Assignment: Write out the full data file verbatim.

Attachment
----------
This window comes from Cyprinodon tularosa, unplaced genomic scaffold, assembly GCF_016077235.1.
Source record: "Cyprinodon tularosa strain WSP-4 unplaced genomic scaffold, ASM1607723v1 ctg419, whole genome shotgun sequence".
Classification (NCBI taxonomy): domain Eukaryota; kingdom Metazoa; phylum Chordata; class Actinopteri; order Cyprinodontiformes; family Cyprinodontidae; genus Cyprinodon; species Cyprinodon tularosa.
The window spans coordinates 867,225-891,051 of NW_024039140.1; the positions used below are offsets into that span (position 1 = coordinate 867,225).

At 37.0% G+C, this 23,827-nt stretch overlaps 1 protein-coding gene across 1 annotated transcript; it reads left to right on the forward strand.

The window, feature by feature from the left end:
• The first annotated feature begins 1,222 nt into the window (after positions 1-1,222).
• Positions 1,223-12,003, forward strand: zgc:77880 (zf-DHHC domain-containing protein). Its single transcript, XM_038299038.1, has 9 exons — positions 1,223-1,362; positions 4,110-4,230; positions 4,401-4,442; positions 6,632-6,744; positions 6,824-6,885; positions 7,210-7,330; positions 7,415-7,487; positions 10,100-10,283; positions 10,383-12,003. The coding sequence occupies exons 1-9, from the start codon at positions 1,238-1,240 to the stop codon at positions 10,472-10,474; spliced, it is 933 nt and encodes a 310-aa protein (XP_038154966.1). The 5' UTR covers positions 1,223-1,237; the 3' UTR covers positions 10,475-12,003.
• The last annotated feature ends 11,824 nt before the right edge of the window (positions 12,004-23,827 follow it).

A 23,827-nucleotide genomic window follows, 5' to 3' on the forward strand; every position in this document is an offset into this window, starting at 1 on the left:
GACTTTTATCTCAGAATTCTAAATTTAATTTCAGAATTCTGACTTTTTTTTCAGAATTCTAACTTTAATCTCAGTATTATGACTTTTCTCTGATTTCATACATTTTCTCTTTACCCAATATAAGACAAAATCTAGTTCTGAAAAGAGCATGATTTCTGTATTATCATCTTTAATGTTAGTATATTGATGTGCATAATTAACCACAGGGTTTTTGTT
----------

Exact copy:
This window comes from Cyprinodon tularosa, unplaced genomic scaffold, assembly GCF_016077235.1.
Source record: "Cyprinodon tularosa strain WSP-4 unplaced genomic scaffold, ASM1607723v1 ctg419, whole genome shotgun sequence".
Classification (NCBI taxonomy): domain Eukaryota; kingdom Metazoa; phylum Chordata; class Actinopteri; order Cyprinodontiformes; family Cyprinodontidae; genus Cyprinodon; species Cyprinodon tularosa.
The window spans coordinates 867,225-891,051 of NW_024039140.1; the positions used below are offsets into that span (position 1 = coordinate 867,225).

At 37.0% G+C, this 23,827-nt stretch overlaps 1 protein-coding gene across 1 annotated transcript; it reads left to right on the forward strand.

The window, feature by feature from the left end:
• The first annotated feature begins 1,222 nt into the window (after positions 1-1,222).
• Positions 1,223-12,003, forward strand: zgc:77880 (zf-DHHC domain-containing protein). Its single transcript, XM_038299038.1, has 9 exons — positions 1,223-1,362; positions 4,110-4,230; positions 4,401-4,442; positions 6,632-6,744; positions 6,824-6,885; positions 7,210-7,330; positions 7,415-7,487; positions 10,100-10,283; positions 10,383-12,003. The coding sequence occupies exons 1-9, from the start codon at positions 1,238-1,240 to the stop codon at positions 10,472-10,474; spliced, it is 933 nt and encodes a 310-aa protein (XP_038154966.1). The 5' UTR covers positions 1,223-1,237; the 3' UTR covers positions 10,475-12,003.
• The last annotated feature ends 11,824 nt before the right edge of the window (positions 12,004-23,827 follow it).

A 23,827-nucleotide genomic window follows, 5' to 3' on the forward strand; every position in this document is an offset into this window, starting at 1 on the left:
GACTTTTATCTCAGAATTCTAAATTTAATTTCAGAATTCTGACTTTTTTTTCAGAATTCTAACTTTAATCTCAGTATTATGACTTTTCTCTGATTTCATACATTTTCTCTTTACCCAATATAAGACAAAATCTAGTTCTGAAAAGAGCATGATTTCTGTATTATCATCTTTAATGTTAGTATATTGATGTGCATAATTAACCACAGGGTTTTTGTT